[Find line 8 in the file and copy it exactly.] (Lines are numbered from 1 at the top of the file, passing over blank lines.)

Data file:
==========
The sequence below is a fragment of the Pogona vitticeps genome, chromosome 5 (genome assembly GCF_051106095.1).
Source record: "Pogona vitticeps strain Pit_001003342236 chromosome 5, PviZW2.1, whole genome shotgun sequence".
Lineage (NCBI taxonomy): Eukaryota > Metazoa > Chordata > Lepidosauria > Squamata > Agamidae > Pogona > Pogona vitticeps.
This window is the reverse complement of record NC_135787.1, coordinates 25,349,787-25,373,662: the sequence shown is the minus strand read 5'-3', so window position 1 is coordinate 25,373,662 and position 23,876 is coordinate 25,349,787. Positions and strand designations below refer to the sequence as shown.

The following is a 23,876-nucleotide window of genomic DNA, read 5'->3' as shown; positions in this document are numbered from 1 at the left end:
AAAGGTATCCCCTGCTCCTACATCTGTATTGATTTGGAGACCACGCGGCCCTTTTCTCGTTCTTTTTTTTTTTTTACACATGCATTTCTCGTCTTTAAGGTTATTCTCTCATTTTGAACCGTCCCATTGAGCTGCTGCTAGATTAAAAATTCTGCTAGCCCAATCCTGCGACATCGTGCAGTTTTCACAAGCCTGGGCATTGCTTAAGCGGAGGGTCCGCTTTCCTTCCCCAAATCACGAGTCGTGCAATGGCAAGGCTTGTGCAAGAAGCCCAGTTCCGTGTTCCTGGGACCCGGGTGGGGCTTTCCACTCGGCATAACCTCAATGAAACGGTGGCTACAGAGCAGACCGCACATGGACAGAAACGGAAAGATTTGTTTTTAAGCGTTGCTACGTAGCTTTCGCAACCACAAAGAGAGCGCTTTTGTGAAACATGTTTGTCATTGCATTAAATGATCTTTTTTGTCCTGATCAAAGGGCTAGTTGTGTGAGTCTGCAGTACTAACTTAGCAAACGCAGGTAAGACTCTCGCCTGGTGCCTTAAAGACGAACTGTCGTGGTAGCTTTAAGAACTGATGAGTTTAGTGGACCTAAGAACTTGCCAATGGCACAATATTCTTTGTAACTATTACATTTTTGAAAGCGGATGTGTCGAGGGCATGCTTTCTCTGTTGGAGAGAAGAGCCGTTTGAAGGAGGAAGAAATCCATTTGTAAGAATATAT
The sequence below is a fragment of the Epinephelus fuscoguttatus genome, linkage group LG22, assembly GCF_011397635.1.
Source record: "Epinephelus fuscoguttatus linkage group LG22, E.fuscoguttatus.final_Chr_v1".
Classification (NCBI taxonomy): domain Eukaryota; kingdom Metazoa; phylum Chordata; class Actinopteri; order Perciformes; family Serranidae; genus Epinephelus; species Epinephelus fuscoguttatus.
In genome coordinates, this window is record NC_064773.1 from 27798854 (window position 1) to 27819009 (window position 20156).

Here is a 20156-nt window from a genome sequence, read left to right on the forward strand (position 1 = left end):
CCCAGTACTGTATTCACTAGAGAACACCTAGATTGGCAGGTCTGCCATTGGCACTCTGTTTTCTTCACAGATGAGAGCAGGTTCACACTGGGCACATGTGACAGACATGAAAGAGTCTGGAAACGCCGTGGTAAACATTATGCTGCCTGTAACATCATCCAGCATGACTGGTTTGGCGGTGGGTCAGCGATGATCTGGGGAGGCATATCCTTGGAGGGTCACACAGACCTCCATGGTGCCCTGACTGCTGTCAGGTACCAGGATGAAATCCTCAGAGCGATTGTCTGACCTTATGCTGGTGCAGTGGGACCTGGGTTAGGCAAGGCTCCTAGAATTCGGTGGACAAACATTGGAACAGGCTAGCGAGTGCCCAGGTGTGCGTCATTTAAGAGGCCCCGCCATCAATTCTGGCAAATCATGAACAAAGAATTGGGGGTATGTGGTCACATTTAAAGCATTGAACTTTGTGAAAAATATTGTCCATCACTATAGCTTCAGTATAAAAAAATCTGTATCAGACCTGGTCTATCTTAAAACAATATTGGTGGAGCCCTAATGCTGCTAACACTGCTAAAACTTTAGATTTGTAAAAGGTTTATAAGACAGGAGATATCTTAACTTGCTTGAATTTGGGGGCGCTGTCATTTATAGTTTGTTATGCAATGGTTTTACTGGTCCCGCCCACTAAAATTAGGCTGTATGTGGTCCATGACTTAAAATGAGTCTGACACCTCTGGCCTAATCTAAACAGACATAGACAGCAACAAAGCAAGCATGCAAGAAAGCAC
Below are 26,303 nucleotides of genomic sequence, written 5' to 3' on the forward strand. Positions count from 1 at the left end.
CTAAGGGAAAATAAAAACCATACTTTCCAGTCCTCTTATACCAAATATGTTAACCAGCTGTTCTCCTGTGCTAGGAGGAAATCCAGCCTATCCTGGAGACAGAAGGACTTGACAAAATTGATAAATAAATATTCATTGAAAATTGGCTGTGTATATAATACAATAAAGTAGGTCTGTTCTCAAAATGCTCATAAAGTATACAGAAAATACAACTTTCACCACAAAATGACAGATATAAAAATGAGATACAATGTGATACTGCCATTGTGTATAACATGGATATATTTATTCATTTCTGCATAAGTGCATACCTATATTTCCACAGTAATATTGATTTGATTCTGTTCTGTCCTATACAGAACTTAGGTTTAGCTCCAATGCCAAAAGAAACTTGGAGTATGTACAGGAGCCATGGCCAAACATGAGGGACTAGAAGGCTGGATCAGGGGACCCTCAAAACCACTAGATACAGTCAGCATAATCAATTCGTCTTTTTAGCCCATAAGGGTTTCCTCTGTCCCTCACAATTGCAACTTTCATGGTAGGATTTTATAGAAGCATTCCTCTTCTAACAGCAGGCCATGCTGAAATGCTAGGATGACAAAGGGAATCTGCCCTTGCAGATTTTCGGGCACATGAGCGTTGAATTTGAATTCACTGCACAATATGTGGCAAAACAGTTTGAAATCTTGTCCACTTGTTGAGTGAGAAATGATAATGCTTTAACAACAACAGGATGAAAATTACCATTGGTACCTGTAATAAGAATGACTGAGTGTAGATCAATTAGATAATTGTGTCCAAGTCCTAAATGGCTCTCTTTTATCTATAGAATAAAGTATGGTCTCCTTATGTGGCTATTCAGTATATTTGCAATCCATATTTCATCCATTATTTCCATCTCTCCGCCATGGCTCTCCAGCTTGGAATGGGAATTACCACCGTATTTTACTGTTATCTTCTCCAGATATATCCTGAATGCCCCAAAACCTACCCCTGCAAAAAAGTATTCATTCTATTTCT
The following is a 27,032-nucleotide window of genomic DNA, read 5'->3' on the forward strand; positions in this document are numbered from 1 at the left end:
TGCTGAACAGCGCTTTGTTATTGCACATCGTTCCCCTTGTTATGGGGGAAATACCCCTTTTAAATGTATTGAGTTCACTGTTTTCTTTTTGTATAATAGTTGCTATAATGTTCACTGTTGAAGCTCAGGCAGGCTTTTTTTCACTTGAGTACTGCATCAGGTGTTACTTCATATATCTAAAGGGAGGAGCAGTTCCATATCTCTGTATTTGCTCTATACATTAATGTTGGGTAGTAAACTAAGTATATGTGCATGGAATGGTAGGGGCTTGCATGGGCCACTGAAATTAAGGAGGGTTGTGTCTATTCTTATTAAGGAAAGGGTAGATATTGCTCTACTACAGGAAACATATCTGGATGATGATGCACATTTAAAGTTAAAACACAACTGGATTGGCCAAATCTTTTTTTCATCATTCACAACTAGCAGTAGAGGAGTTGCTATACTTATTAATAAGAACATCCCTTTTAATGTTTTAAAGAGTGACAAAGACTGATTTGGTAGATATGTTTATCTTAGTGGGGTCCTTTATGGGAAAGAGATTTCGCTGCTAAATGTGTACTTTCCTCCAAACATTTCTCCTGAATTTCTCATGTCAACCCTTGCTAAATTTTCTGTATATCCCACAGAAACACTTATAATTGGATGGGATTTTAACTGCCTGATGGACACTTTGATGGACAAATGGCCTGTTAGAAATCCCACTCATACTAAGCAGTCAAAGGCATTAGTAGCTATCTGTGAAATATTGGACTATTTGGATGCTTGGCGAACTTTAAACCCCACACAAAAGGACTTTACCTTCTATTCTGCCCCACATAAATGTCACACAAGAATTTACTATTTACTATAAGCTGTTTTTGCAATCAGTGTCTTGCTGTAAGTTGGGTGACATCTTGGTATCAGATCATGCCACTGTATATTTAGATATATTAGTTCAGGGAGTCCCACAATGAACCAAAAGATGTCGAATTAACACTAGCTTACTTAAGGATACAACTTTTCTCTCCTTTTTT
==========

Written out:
Source record: "Epinephelus fuscoguttatus linkage group LG22, E.fuscoguttatus.final_Chr_v1".